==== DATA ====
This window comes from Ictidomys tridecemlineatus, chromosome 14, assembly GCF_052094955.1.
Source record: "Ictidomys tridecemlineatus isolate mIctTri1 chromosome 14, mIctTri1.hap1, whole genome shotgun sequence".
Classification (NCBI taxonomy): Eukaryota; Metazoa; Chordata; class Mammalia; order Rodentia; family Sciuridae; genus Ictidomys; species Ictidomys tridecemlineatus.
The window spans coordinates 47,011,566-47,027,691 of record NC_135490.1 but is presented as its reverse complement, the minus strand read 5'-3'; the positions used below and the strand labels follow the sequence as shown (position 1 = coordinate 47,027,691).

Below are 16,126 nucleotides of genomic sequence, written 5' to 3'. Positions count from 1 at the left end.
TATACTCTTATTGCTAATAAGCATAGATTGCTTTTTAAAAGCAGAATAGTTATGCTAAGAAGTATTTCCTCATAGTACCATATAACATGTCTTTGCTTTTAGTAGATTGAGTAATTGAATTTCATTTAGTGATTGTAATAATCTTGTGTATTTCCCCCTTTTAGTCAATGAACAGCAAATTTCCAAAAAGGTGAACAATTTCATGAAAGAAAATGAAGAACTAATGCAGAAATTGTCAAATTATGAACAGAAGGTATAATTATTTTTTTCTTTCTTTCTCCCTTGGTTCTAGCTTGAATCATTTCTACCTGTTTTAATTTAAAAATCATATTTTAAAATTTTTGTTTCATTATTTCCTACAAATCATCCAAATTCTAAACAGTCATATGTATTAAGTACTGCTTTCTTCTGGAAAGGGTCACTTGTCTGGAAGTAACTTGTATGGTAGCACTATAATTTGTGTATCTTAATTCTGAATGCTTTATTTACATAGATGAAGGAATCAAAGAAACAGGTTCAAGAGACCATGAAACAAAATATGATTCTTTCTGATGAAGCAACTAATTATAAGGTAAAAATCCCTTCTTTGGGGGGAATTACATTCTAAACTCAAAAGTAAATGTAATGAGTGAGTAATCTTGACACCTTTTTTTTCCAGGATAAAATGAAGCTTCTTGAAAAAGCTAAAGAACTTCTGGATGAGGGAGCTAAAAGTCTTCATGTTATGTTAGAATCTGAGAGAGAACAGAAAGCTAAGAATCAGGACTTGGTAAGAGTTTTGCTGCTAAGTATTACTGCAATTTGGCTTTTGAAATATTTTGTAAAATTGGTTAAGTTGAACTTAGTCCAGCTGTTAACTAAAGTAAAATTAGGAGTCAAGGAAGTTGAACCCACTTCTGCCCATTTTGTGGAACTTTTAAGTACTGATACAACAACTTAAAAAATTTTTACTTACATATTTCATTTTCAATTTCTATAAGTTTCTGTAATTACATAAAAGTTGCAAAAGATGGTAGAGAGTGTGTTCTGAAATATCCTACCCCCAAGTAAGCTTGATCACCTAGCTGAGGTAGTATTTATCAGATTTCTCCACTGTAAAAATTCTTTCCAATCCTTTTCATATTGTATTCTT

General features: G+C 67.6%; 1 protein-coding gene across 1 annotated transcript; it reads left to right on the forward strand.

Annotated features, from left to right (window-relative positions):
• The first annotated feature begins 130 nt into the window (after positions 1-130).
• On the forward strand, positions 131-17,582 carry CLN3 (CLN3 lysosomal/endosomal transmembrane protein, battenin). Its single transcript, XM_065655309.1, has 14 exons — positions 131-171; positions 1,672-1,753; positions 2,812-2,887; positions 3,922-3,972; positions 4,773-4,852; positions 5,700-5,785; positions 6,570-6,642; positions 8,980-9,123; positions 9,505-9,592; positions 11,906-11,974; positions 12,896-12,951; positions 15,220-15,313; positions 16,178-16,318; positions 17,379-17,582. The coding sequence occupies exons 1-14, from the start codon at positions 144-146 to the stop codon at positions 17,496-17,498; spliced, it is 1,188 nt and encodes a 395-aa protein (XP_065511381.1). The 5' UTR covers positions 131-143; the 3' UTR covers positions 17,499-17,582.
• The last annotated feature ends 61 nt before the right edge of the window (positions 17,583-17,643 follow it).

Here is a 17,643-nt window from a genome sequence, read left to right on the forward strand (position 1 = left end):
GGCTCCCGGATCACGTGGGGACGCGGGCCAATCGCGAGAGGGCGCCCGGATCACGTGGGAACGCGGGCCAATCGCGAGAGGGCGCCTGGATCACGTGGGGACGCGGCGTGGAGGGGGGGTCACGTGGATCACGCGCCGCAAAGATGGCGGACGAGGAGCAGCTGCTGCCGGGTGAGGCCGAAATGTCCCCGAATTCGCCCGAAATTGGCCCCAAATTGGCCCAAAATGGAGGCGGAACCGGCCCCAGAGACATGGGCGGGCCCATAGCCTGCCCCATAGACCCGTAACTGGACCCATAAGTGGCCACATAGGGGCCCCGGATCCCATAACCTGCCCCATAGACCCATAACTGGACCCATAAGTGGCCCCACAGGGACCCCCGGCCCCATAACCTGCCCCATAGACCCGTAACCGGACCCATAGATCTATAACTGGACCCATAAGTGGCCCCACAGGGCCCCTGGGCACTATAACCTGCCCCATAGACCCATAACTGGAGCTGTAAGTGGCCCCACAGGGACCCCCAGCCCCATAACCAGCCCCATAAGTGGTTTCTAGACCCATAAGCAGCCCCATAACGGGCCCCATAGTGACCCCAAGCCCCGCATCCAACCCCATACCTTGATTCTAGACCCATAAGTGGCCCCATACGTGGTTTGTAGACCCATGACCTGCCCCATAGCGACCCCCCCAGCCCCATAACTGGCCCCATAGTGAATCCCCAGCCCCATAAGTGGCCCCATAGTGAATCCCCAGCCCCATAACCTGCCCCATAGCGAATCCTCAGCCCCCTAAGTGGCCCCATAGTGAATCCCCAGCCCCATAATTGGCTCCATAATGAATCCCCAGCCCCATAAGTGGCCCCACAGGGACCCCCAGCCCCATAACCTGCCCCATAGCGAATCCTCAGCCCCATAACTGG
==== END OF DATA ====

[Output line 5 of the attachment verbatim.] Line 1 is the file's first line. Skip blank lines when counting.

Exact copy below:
Below are 16,126 nucleotides of genomic sequence, written 5' to 3'. Positions count from 1 at the left end.